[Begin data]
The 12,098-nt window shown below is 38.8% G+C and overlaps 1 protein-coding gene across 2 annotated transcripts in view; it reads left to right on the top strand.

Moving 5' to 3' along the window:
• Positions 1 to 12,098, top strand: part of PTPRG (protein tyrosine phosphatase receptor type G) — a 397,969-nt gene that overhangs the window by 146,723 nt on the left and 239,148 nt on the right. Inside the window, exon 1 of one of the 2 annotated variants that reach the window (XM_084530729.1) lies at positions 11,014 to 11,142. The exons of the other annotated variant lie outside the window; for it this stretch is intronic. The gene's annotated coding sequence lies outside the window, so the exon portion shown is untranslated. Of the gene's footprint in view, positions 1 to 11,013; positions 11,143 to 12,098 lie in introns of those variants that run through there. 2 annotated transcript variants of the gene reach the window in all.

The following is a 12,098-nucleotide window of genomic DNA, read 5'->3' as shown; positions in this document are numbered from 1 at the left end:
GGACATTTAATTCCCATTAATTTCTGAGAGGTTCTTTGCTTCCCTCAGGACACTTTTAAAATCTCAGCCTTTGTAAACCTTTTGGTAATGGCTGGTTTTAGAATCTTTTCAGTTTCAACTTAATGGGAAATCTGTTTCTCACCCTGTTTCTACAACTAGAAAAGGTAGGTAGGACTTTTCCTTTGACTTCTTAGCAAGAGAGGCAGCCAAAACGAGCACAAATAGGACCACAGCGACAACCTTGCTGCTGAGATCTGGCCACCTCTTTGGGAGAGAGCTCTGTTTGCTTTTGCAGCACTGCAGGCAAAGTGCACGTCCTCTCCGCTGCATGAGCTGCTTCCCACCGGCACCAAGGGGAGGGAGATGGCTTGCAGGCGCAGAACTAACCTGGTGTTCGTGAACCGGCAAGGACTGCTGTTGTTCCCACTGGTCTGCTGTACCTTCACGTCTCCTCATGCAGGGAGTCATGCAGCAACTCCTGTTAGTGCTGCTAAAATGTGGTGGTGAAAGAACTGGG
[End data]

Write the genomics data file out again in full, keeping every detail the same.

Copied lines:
The 12,098-nt window shown below is 38.8% G+C and overlaps 1 protein-coding gene across 2 annotated transcripts in view; it reads left to right on the top strand.

Moving 5' to 3' along the window:
• Positions 1 to 12,098, top strand: part of PTPRG (protein tyrosine phosphatase receptor type G) — a 397,969-nt gene that overhangs the window by 146,723 nt on the left and 239,148 nt on the right. Inside the window, exon 1 of one of the 2 annotated variants that reach the window (XM_084530729.1) lies at positions 11,014 to 11,142. The exons of the other annotated variant lie outside the window; for it this stretch is intronic. The gene's annotated coding sequence lies outside the window, so the exon portion shown is untranslated. Of the gene's footprint in view, positions 1 to 11,013; positions 11,143 to 12,098 lie in introns of those variants that run through there. 2 annotated transcript variants of the gene reach the window in all.

The following is a 12,098-nucleotide window of genomic DNA, read 5'->3' as shown; positions in this document are numbered from 1 at the left end:
GGACATTTAATTCCCATTAATTTCTGAGAGGTTCTTTGCTTCCCTCAGGACACTTTTAAAATCTCAGCCTTTGTAAACCTTTTGGTAATGGCTGGTTTTAGAATCTTTTCAGTTTCAACTTAATGGGAAATCTGTTTCTCACCCTGTTTCTACAACTAGAAAAGGTAGGTAGGACTTTTCCTTTGACTTCTTAGCAAGAGAGGCAGCCAAAACGAGCACAAATAGGACCACAGCGACAACCTTGCTGCTGAGATCTGGCCACCTCTTTGGGAGAGAGCTCTGTTTGCTTTTGCAGCACTGCAGGCAAAGTGCACGTCCTCTCCGCTGCATGAGCTGCTTCCCACCGGCACCAAGGGGAGGGAGATGGCTTGCAGGCGCAGAACTAACCTGGTGTTCGTGAACCGGCAAGGACTGCTGTTGTTCCCACTGGTCTGCTGTACCTTCACGTCTCCTCATGCAGGGAGTCATGCAGCAACTCCTGTTAGTGCTGCTAAAATGTGGTGGTGAAAGAACTGGG